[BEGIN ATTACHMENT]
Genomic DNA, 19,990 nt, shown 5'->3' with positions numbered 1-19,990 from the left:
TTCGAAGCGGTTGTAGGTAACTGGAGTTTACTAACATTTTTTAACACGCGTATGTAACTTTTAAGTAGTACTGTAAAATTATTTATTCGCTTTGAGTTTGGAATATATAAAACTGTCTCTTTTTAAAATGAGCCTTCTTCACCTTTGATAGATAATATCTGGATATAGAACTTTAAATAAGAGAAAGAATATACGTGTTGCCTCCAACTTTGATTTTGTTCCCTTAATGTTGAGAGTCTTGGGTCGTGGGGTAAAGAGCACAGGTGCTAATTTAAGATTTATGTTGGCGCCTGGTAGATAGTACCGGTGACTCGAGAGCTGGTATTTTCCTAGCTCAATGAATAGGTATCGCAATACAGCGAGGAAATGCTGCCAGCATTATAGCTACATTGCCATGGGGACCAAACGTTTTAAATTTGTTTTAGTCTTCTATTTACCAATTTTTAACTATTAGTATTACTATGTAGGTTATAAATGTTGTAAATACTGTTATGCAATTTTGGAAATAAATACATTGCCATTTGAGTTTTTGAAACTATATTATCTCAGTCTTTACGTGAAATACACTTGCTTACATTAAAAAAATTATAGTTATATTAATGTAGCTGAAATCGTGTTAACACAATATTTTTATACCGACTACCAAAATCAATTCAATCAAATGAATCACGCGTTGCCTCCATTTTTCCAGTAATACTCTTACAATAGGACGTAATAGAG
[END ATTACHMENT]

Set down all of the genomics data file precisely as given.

Genomic DNA, 19,990 nt, shown 5'->3' with positions numbered 1-19,990 from the left:
TTCGAAGCGGTTGTAGGTAACTGGAGTTTACTAACATTTTTTAACACGCGTATGTAACTTTTAAGTAGTACTGTAAAATTATTTATTCGCTTTGAGTTTGGAATATATAAAACTGTCTCTTTTTAAAATGAGCCTTCTTCACCTTTGATAGATAATATCTGGATATAGAACTTTAAATAAGAGAAAGAATATACGTGTTGCCTCCAACTTTGATTTTGTTCCCTTAATGTTGAGAGTCTTGGGTCGTGGGGTAAAGAGCACAGGTGCTAATTTAAGATTTATGTTGGCGCCTGGTAGATAGTACCGGTGACTCGAGAGCTGGTATTTTCCTAGCTCAATGAATAGGTATCGCAATACAGCGAGGAAATGCTGCCAGCATTATAGCTACATTGCCATGGGGACCAAACGTTTTAAATTTGTTTTAGTCTTCTATTTACCAATTTTTAACTATTAGTATTACTATGTAGGTTATAAATGTTGTAAATACTGTTATGCAATTTTGGAAATAAATACATTGCCATTTGAGTTTTTGAAACTATATTATCTCAGTCTTTACGTGAAATACACTTGCTTACATTAAAAAAATTATAGTTATATTAATGTAGCTGAAATCGTGTTAACACAATATTTTTATACCGACTACCAAAATCAATTCAATCAAATGAATCACGCGTTGCCTCCATTTTTCCAGTAATACTCTTACAATAGGACGTAATAGAG